Debugging on MIPS.

Tue Feb 28 02:24:23 EST 2012

I got *I hope* the tip from @ ~midnight US Central time:

git clone git://

My issue (in case you have forgotten -- it has been a few months) is
that since version 2.0.1 (a couple steps after that), I cannot use
kexec on my MIPS core with  I get nothing.  I've done a bit of
poking around and I can make the kernel boot, however, command line
parameters are missing.

Comparing 2.0.1 with the tip and looking at kexec_load (via adding in
printf's just before the syscall), I see that entry = 0x0,
nr_segments = 2, (didn't print the segments), and the flags = 0x0.

Running the same command with the tip, I get:

entry = 0x1042d0, nr_segments = 2, flags = 0x00080000.

Interestingly, my bootloader determines that the entry point of this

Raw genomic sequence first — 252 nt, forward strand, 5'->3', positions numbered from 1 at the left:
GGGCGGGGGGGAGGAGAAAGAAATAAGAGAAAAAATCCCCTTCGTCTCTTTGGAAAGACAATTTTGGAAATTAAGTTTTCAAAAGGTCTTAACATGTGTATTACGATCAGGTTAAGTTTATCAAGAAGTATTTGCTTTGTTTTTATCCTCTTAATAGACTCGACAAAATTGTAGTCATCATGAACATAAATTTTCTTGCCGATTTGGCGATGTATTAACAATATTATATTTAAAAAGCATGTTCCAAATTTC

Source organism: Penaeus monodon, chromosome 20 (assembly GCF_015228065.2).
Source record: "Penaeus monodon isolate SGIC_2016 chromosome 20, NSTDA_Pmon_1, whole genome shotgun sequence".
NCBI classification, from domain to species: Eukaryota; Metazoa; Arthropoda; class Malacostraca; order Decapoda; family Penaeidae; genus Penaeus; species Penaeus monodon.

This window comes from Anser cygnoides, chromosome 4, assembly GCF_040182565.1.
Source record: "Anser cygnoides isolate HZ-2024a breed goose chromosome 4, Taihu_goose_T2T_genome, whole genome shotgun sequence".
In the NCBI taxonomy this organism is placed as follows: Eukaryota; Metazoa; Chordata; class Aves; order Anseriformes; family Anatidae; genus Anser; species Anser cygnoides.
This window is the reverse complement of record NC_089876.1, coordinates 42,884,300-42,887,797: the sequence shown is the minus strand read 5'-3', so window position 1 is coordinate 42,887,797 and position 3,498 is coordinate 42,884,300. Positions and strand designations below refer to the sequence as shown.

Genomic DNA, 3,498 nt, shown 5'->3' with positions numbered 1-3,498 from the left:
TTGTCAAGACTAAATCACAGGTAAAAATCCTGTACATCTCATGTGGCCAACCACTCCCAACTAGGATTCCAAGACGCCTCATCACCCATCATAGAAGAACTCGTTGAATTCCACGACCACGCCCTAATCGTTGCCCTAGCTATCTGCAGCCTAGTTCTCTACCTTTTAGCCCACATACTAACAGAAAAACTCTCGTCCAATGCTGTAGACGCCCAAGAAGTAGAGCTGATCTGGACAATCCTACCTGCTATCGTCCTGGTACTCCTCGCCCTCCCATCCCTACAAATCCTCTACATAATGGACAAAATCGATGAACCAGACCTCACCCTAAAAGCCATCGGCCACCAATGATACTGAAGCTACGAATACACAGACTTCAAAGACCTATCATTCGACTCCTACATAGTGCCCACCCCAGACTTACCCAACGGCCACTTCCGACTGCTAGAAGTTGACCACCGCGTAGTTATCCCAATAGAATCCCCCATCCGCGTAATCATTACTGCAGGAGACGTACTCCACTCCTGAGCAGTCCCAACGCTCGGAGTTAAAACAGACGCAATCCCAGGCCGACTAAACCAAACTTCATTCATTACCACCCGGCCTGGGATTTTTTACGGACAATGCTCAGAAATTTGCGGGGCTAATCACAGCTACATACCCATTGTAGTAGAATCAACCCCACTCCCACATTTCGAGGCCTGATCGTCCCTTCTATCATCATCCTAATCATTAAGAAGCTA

kernel is 0x104290, but sets this address as a virtual.  So, following
that lead, just before the syscall:

entry += 0x80000000;

Boom, the kernel boots.  I get a kernel panic, however, since it cannot
find my RFS.

Further annoyances are that I changed the #if 0 to 1 around the
following code:

#if 0
        fprintf(stdout, "kexec_load: entry = %p flags = %lx\n", 
                info.entry, info.kexec_flags);
        print_segments(stdout, &info);

Which would have given me all sorts of cool stuff.  Problem is that it
will only output:

kexec_load: entry = 0x1042d0 flags = 80000
nr_segments = 2 
segment[0].buf   = 0x2b1a6008 
segment[0].bufsz = 377b5c 
segment[0].mem   = 0x100000 

Even more curious is that after the call to my_load, I can printf()
exactly 16 chars before we lock hard.

Testing this information a bit further on the system, I see that at the
top of my_load, before the memset, I can printf() about 1500 chars
before the lockup.

Something is probing destructively.  Any ideas where I should look?


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